In 1988, after four years of dormancy and a record label change, DEVO unleashed Total DEVO upon the spuds and spudettes of the world. As a huge DEVO-tee since the early ’80s, I was beside myself with excitement.
Then I heard the first single, “Baby Doll”, and nearly cried.
The previous DEVO album, Shout had been such a profound disappointment (excepting the genius, mutated remake of Hendrix’s “R U Experienced?” and a great album track called “The 4th Dimension”) that I thought a four-year layoff would help the band who was once responsible for such classics as “Girl U Want”, “Mongoloid” and yes, “Whip It” recharge their creative batteries.
“Baby Doll” depressed me. It was more of the same, professional, smooth synthpop DEVO had been reduced to. I wasn’t looking forward to the rest of Total DEVO, but as a true fan must, I soldiered on. Unfortunately, nothing else on the album (which was among the first purchases I ever made in the still-emerging CD format) struck me, and Total DEVO sat on the shelf.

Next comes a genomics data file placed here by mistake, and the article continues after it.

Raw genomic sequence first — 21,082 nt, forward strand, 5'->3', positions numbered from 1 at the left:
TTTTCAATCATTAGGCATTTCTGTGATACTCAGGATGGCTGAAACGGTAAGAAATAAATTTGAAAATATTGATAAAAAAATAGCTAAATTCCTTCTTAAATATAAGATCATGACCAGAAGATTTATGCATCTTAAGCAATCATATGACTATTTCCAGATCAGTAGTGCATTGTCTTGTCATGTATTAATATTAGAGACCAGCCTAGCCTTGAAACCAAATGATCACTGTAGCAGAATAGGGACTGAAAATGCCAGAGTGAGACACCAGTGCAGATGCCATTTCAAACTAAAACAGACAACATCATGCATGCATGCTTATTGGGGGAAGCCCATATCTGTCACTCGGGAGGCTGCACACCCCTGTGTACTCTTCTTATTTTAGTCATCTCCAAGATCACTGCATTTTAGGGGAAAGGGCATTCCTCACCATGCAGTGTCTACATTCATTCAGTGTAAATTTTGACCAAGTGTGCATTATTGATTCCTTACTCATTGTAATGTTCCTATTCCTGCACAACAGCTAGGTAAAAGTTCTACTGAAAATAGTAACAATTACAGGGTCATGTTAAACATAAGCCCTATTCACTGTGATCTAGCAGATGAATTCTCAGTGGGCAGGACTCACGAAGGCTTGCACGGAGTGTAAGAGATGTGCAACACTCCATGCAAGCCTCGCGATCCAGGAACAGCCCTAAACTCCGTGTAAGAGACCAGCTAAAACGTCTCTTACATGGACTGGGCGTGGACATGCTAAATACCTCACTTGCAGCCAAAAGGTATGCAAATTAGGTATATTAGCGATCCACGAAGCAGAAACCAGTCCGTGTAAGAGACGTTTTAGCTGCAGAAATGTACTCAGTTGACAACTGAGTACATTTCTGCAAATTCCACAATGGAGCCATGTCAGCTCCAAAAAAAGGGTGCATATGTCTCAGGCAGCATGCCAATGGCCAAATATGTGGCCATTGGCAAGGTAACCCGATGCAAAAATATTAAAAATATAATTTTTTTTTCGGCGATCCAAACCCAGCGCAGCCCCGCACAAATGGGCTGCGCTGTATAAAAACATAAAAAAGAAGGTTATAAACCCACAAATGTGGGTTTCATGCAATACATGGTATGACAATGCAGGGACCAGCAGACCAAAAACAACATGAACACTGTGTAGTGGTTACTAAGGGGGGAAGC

For 17 years.
2003 rolled around and saw the long-awaited release of DEVO’s video compilation DVDThe Complete Truth About De-evolution (which, missing “Experienced” and “Dr. Detroit”, is not quite Complete). I sat entranced by the band’s subversive genius, and when the video for “Disco Dancer” came on, it hit me – the song may seem on the surface to be about a disco dancer waking up ten years too late from hibernation and trying to fit in with the modern world, but dig deeper…it very well may be about DEVO themselves and their place in pre-grunge alternative music:
I’ve been sleeping twenty years or more
I remember a long time ago
Now I’m back to change your mind
Now I’m moving right in time
In a world that’s turned unkind
I can see what’s going on behind my back
Now it’s one of my favorite DEVO songs. I still hate “Baby Doll”, though.
And since I haven’t posted a Brain-Melting Video in a few weeks, please enjoy Jermaine Jackson and DEVO, performing “Let Me Tickle Your Fancy” in 1982. Yes. Oh, yes.
“Disco Dancer” peaked at #45 on the Billboard Club Play Chart in 1988.
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